And one of my favourite farmer bloggers is Cecilia.  She is a New Zealander residing in the US and running a small farm.  Currently, she is caring for Waimoana, or Wai for short a pot belly pig rescued from a farmer in Kentucky.  This poor pig has been treated so badly and Ce is doing her best to help him recover.  Here’s the link to the first introduction to Wai.  Each day Ce posts on his recovery.  Oh, it’s so slow but it is happening.  We all have our fingers crossed for Wai.

And another blogger Patricia at Patricia’s Place today mused on being grateful for kindness.  and of course, that took me back to this time last year when I was recovering from my big adventure aka accident and I had to learn to accept the kindness offered by everyone.  It is often easier to give than to receive and one has to learn to receive graciously the kindness offered.

And today, my sister of choice Chris at Bridges Burning caught my attention with the title of her post ““J.K. Rowling thinks of Harry Potter series as an ex-lover.”  She talked about headlines and how they can draw you into an item and how sometimes, they disappoint.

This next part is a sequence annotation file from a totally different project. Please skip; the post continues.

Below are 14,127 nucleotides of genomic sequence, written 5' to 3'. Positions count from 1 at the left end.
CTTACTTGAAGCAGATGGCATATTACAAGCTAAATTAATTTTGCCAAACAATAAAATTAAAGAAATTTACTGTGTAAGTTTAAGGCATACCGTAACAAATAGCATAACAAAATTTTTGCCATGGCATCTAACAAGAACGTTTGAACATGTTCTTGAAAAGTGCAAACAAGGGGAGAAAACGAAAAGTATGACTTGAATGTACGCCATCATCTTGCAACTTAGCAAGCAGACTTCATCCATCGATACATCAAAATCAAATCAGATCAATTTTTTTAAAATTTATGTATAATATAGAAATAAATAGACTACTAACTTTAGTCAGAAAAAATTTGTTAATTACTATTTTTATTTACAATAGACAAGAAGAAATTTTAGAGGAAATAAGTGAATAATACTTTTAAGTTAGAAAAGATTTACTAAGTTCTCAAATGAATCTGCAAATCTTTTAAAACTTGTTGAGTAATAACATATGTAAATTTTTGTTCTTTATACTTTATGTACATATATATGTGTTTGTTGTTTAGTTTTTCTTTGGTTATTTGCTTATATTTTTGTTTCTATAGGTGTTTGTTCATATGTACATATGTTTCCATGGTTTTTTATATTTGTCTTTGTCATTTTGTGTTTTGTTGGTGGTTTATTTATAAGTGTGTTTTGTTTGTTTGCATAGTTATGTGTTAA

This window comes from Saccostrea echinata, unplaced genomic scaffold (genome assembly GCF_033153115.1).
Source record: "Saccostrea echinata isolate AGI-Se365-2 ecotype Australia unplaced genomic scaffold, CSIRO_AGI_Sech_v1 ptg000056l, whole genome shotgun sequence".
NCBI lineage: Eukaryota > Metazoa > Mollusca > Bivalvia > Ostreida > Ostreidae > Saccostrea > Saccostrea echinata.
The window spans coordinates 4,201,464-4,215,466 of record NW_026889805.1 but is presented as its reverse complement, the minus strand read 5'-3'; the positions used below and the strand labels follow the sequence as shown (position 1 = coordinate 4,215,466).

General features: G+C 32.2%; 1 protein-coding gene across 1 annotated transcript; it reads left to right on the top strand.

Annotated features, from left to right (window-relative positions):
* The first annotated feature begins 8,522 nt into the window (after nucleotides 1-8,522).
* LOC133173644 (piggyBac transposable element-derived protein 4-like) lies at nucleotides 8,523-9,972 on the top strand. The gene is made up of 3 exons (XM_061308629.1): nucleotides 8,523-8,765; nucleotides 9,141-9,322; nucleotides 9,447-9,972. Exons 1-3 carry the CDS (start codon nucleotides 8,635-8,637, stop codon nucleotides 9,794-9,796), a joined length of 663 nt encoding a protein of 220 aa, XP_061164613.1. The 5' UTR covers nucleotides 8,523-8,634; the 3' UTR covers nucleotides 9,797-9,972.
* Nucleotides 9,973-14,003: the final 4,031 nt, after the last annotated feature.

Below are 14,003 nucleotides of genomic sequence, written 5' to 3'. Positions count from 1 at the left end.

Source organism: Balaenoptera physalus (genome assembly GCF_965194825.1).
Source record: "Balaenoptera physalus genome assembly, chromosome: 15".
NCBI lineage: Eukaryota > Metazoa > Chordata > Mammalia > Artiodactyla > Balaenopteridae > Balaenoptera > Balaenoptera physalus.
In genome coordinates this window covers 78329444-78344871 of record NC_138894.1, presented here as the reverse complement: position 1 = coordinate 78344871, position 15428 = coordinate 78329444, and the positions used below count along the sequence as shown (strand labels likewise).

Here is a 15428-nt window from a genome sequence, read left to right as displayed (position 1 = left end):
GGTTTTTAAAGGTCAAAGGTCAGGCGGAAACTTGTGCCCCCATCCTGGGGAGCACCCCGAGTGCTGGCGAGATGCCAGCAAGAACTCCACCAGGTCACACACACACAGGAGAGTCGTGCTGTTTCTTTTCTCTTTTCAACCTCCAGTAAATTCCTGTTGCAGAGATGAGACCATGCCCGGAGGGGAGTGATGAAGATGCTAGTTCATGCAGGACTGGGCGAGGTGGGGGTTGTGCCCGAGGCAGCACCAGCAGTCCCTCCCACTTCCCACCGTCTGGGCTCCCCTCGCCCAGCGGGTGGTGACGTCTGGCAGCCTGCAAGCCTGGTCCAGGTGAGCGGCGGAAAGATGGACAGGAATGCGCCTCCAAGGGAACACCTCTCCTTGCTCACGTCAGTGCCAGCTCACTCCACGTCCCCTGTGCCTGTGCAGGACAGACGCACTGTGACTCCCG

And another of my sisters of choice Dor at  Virginia Views talked about the To Do List and how even though we are retired many items just don’t get done.  Oh, at least she has Bill to cover for her.  How often during those busy, busy years did I think of what I would do when I had the time.

At the start of my blogging journey,  I wrote about the busy years and now, once again life has taken a 360-degree turn and things have changed. It is interesting to look back to June 20, 2011, and see how things have changed.

And so the musing of this elderly woman in far away New Zealand comes to an end for another day.

Waterfall

“And as the water continues in its downhill rush over rocks
and the thoughts continue to tumble around in my brain
with no defined pattern or path,
they eventually find and settle into a safe place
and the void is suddenly filled
and my mind is active once again.”